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Author Topic: Are Bitcoins taxable?  (Read 2897 times)
badisnotgood
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October 10, 2017, 02:08:12 PM
 #81

Let's Bitcoin takes off. Say you lived in the US and had an online service that dealt in the equivalent of ~20,000 USD or more income for you (personally). What are the laws for income tax on a currency like this? Can you get in trouble with the IRS by simply having tons of BTC that the market values at (currently) almost 5$ per BTC?

I am taxing my income from bitcoin. I change the bitcoin to the currency of my country, and from it I pay the necessary taxes. So far I have had no problems with the tax authorities.
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pixie85
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October 13, 2017, 09:31:56 PM
 #82

It will be difficult to tax bitcoins with his technology... I will never pay a tax for bitcoin I think.
That is simply not true. Since 2015 the IRS has been tracking ALL transactions. The tools for doing this get better every day and soon the U.S. will be in a position to start demanding the tax you owe. That includes back taxes and fines as well as any penalties, such as jail time. So many people are going to be hurt by this because they believe in whatever fairy tale they like from the internet. Make no mistake, you are being watched. You do owe capitol gains on your profits.

They will start with the biggest offenders then work their way down. Because of the blockchain it will be easy to scale up once they are competent with the software. Pay your tax or risk turning the investment of a lifetime into a prison sentence.  

READ:
https://www.chainalysis.com/

Does it mean Everything you have in bitcoin will be taxed? as what? INCOME TAX? it really sounds wrong for me. Sorry for my opinion. But i think they must have enough proof if the bitcoin was a "SALARY" and how about those people who just purchased bitcoin, will they be taxed also? If yes then this is a big problem and i don't think a lot of people will love this law/policy.
To the government it's all really simple.
If you have Bitcoins and convert them you subtract the amounts and what you are left with are your gains. These gains have a tax on them (usually something between 10 and 20%).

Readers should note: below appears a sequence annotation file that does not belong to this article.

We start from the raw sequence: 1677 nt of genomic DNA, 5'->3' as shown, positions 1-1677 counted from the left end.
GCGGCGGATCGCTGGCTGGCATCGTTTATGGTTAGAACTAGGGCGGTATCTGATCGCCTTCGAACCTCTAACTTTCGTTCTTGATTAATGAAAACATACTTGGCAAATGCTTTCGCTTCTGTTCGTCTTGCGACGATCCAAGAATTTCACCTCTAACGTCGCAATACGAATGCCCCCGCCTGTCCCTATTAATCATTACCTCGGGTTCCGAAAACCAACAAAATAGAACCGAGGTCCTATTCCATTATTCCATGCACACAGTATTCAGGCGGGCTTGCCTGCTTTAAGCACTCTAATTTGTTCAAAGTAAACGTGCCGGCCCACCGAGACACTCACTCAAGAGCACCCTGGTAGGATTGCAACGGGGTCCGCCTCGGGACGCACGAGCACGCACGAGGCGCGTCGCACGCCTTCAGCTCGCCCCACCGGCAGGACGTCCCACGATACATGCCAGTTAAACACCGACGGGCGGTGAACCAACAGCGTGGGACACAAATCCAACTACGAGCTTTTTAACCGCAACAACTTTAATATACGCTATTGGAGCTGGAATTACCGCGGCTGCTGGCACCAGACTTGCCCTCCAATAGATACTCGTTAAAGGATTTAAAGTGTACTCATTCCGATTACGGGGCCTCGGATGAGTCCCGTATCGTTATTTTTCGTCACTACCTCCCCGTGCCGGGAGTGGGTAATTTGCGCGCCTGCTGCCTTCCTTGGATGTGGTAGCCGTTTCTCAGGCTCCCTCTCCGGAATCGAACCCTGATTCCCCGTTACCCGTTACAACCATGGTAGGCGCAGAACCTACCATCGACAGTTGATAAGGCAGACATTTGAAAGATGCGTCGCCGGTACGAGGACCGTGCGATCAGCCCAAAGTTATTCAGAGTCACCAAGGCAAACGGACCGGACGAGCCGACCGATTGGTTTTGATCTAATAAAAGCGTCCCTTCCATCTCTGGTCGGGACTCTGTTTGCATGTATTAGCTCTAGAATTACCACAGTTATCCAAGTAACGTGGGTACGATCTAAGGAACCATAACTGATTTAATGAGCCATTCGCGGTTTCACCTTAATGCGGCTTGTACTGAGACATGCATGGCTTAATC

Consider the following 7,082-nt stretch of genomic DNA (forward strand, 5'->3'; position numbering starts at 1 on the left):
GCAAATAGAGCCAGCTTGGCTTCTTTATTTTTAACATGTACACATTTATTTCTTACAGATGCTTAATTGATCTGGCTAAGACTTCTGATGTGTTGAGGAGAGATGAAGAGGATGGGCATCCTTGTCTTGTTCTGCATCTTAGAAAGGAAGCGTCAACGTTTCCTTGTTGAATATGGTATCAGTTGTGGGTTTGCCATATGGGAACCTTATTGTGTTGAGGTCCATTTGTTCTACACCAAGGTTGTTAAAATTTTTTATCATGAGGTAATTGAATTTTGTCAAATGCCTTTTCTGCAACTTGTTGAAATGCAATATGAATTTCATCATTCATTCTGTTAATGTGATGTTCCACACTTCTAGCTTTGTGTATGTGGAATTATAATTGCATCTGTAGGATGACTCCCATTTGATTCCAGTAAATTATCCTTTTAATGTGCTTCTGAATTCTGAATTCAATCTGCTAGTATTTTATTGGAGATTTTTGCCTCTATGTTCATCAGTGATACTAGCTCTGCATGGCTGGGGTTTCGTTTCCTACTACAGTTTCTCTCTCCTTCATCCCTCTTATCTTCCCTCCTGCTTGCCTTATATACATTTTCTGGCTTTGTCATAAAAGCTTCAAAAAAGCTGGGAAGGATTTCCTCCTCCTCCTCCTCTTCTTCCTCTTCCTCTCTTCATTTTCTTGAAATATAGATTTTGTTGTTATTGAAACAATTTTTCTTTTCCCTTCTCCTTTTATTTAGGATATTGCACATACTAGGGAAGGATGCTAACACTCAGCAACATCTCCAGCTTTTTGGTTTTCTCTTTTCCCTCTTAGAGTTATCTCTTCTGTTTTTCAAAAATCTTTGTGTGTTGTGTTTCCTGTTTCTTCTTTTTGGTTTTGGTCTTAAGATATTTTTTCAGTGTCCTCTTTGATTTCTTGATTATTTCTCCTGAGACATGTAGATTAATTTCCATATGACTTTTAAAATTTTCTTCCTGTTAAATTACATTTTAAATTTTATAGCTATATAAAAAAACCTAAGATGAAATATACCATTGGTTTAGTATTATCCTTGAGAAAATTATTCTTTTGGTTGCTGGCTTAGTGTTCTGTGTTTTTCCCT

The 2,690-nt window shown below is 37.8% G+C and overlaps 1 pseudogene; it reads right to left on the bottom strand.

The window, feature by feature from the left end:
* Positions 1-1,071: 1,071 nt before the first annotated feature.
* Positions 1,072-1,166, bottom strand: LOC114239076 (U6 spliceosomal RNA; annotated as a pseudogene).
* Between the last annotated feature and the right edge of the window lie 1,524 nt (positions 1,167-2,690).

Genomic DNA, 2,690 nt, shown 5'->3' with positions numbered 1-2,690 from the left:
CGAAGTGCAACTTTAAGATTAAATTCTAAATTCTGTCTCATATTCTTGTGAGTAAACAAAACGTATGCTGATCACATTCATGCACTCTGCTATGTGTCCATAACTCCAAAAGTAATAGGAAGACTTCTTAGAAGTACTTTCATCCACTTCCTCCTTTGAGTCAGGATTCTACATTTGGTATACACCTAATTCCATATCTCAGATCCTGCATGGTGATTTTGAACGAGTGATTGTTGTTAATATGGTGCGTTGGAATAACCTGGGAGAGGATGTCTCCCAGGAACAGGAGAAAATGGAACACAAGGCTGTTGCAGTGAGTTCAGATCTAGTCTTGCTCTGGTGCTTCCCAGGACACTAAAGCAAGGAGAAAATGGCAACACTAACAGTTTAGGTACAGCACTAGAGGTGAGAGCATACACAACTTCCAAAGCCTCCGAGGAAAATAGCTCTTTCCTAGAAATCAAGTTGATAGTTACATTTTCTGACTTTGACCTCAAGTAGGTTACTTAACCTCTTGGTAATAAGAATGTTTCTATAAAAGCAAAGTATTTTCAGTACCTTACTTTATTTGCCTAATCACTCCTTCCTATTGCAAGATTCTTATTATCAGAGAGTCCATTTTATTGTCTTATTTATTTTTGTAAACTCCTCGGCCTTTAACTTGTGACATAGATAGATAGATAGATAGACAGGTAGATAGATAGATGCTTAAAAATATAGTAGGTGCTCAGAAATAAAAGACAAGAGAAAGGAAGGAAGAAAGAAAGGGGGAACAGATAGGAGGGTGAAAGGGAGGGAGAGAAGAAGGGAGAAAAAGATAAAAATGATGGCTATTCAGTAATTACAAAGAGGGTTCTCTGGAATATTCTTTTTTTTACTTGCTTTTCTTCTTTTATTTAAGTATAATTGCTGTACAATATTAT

If there is a law in the USA that makes you pay gains even when you aren't converting it's a ripoff. People must be crazy if they are paying taxes based on the current value of their coins, even though they aren't converting them.

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October 13, 2017, 09:48:43 PM
 #83

It will be difficult to tax bitcoins with his technology... I will never pay a tax for bitcoin I think.
That is simply not true. Since 2015 the IRS has been tracking ALL transactions. The tools for doing this get better every day and soon the U.S. will be in a position to start demanding the tax you owe. That includes back taxes and fines as well as any penalties, such as jail time. So many people are going to be hurt by this because they believe in whatever fairy tale they like from the internet. Make no mistake, you are being watched. You do owe capitol gains on your profits.

They will start with the biggest offenders then work their way down. Because of the blockchain it will be easy to scale up once they are competent with the software. Pay your tax or risk turning the investment of a lifetime into a prison sentence.  

READ:
https://www.chainalysis.com/

Does it mean Everything you have in bitcoin will be taxed? as what? INCOME TAX? it really sounds wrong for me. Sorry for my opinion. But i think they must have enough proof if the bitcoin was a "SALARY" and how about those people who just purchased bitcoin, will they be taxed also? If yes then this is a big problem and i don't think a lot of people will love this law/policy.
To the government it's all really simple.
If you have Bitcoins and convert them you subtract the amounts and what you are left with are your gains. These gains have a tax on them (usually something between 10 and 20%).
If there is a law in the USA that makes you pay gains even when you aren't converting it's a ripoff. People must be crazy if they are paying taxes based on the current value of their coins, even though they aren't converting them.

I think you are supposed to pay taxes on the value of cryptocurrency. I know was unstable as cryptocurrency is, I can't imagine paying on December 31st a tax on 100000 dollar alt coin and on January 1st, that altcoin goes down to 10 dollars.

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October 14, 2017, 03:10:25 PM
 #84

Let's Bitcoin takes off. Say you lived in the US and had an online service that dealt in the equivalent of ~20,000 USD or more income for you (personally). What are the laws for income tax on a currency like this? Can you get in trouble with the IRS by simply having tons of BTC that the market values at (currently) almost 5$ per BTC?

I am taxing my income from bitcoin. I change the bitcoin to the currency of my country, and from it I pay the necessary taxes. So far I have had no problems with the tax authorities.
Is it really possible I mean, I though Bitcoin is decentralized. So all along the solution to make Bitcoin centralized is to accept or legalize Bitcoin to that specific country. Considering the taxes, maybe you are right, because unlike Fiats, the wages that we get from it is that, 1/4 of that total amount of your pay will be tax. But if you are earning Bitcoin it is still probably have a lot more profit than paying those taxes.

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October 14, 2017, 03:14:52 PM
 #85

Let's Bitcoin takes off. Say you lived in the US and had an online service that dealt in the equivalent of ~20,000 USD or more income for you (personally). What are the laws for income tax on a currency like this? Can you get in trouble with the IRS by simply having tons of BTC that the market values at (currently) almost 5$ per BTC?